Have you ever made a decision that changed the course of your life? Earlier this year, I did. After spending the last decade immersed in a career in the financial services industry, I decided to pursue a path that would forever change how I viewed people, society and the aging population in particular. It all began within the last two years when I lost both my parents. I was ready to do something more meaningful, or maybe I should say fulfilling, with my life.
After my mom passed away, my dad began having health issues that would eventually leave him disabled and unable to care for himself. Knowing this, I began having conversations with him to test the idea of him moving into an assisted living community. He wasn’t sold on the idea but he knew this would be a reality at some point, so he humoured me enough that I began to do some research. I found communities in the area where he lived, and we began touring.
After several tours, I was amazed at how robust and vibrant these communities were – my eyes were opened! I was also fascinated with the broad range of support available to the residents. Not only would Dad have medical staff available to him, but there was a department dedicated to providing recreational activities. Dad was happily surprised to learn about the activities. He was a very handy guy and was always working on some project in the garage, so having activities available to him wasn’t just a big deal, it was essential. He realized he wasn’t going to be treated like a feeble, discarded person and this was the catalyst that got me thinking, this may be an area that I would like to explore for a career. I was touched by how caring and compassionate everyone was that worked in these communities – they captured my attention.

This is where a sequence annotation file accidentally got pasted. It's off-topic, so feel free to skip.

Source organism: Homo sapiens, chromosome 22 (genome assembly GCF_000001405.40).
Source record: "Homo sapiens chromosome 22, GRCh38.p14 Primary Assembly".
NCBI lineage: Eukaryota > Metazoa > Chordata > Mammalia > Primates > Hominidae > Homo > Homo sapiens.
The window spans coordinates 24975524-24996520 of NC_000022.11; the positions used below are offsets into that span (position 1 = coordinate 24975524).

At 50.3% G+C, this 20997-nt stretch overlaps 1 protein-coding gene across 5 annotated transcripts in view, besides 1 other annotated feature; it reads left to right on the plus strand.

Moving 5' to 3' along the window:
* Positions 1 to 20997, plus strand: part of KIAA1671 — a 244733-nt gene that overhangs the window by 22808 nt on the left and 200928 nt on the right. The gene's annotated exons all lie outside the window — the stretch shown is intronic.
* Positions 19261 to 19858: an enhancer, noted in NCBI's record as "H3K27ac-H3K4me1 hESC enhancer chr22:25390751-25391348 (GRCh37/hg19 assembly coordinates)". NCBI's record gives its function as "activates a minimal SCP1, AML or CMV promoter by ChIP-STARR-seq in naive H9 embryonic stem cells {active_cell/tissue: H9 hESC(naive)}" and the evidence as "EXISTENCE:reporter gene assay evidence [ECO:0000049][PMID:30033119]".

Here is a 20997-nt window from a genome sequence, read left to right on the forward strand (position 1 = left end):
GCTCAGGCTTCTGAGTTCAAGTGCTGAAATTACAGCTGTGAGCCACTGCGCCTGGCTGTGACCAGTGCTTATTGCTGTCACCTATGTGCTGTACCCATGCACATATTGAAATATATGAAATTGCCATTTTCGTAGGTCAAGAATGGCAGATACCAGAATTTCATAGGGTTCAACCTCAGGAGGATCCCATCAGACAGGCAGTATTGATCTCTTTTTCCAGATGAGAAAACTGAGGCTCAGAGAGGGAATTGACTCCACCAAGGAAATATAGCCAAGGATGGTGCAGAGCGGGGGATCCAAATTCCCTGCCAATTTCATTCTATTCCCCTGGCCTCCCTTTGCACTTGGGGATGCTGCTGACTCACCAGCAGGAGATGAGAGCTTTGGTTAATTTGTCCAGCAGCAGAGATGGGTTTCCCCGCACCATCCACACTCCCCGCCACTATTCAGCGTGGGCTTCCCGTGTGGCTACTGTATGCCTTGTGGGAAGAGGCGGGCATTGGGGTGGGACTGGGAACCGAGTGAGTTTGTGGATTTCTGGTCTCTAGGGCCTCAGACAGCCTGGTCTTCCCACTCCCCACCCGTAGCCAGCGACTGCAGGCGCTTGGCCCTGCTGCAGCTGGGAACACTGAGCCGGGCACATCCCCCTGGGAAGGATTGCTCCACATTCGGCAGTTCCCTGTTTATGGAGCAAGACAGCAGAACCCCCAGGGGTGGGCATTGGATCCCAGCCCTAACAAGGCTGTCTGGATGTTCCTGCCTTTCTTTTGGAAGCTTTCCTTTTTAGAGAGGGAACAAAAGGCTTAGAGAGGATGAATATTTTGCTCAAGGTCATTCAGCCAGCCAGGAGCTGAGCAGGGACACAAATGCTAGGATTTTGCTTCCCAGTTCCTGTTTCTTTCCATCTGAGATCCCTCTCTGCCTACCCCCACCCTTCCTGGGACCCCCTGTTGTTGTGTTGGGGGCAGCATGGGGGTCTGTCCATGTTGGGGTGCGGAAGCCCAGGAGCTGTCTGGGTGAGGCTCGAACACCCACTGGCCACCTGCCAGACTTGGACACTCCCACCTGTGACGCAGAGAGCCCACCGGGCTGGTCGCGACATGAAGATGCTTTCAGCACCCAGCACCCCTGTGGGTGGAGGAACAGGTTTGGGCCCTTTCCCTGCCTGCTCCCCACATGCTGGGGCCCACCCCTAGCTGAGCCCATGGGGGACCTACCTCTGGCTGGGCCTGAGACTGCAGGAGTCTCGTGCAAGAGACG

It wasn’t until Dad ended up in a long-term care facility that I got a chance to see how different departments collaborated to form a unique and caring environment. The Recreation Manager was my dad’s favourite person. Although Dad was now paralyzed by disease, his cheerful, optimistic personality didn’t falter because every effort was made to make him feel included and valued. I knew at that moment that I wanted to work with people just like my dad. The problem was that I didn’t know where to start.
A few months later during a fortuitous lunch with a friend, I was introduced to Stenberg College’s Therapeutic Recreation Assistant program. I did some research online and attended an information session shortly after. During the session we heard from alumni about how fulfilled they were with their careers and I wanted that same passion.
This brings us to today. I’m finishing my third course and feel like I’m being reassembled into the person I was meant to be.